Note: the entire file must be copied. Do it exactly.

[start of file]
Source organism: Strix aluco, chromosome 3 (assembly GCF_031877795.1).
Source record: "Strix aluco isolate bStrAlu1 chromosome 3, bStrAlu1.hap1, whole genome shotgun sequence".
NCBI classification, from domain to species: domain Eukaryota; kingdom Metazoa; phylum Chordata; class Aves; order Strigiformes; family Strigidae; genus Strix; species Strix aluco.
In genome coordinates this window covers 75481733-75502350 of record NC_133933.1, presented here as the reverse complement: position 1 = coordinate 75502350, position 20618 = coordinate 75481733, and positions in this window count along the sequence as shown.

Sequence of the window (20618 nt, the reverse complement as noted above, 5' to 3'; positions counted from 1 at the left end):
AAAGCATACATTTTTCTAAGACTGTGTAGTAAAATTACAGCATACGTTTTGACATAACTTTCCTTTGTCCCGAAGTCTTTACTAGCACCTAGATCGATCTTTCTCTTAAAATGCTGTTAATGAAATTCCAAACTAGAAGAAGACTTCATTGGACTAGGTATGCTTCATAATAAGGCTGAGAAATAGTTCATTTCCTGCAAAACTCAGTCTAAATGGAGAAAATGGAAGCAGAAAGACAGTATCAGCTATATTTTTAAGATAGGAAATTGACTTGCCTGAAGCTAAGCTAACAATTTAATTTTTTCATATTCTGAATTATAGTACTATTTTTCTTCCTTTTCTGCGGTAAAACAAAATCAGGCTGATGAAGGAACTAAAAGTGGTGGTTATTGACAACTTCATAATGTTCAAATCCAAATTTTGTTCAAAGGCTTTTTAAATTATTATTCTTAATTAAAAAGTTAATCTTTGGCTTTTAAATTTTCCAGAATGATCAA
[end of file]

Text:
Source organism: Strix aluco, chromosome 3 (assembly GCF_031877795.1).
Source record: "Strix aluco isolate bStrAlu1 chromosome 3, bStrAlu1.hap1, whole genome shotgun sequence".
NCBI classification, from domain to species: domain Eukaryota; kingdom Metazoa; phylum Chordata; class Aves; order Strigiformes; family Strigidae; genus Strix; species Strix aluco.
In genome coordinates this window covers 75481733-75502350 of record NC_133933.1, presented here as the reverse complement: position 1 = coordinate 75502350, position 20618 = coordinate 75481733, and positions in this window count along the sequence as shown.

Sequence of the window (20618 nt, the reverse complement as noted above, 5' to 3'; positions counted from 1 at the left end):
AAAGCATACATTTTTCTAAGACTGTGTAGTAAAATTACAGCATACGTTTTGACATAACTTTCCTTTGTCCCGAAGTCTTTACTAGCACCTAGATCGATCTTTCTCTTAAAATGCTGTTAATGAAATTCCAAACTAGAAGAAGACTTCATTGGACTAGGTATGCTTCATAATAAGGCTGAGAAATAGTTCATTTCCTGCAAAACTCAGTCTAAATGGAGAAAATGGAAGCAGAAAGACAGTATCAGCTATATTTTTAAGATAGGAAATTGACTTGCCTGAAGCTAAGCTAACAATTTAATTTTTTCATATTCTGAATTATAGTACTATTTTTCTTCCTTTTCTGCGGTAAAACAAAATCAGGCTGATGAAGGAACTAAAAGTGGTGGTTATTGACAACTTCATAATGTTCAAATCCAAATTTTGTTCAAAGGCTTTTTAAATTATTATTCTTAATTAAAAAGTTAATCTTTGGCTTTTAAATTTTCCAGAATGATCAA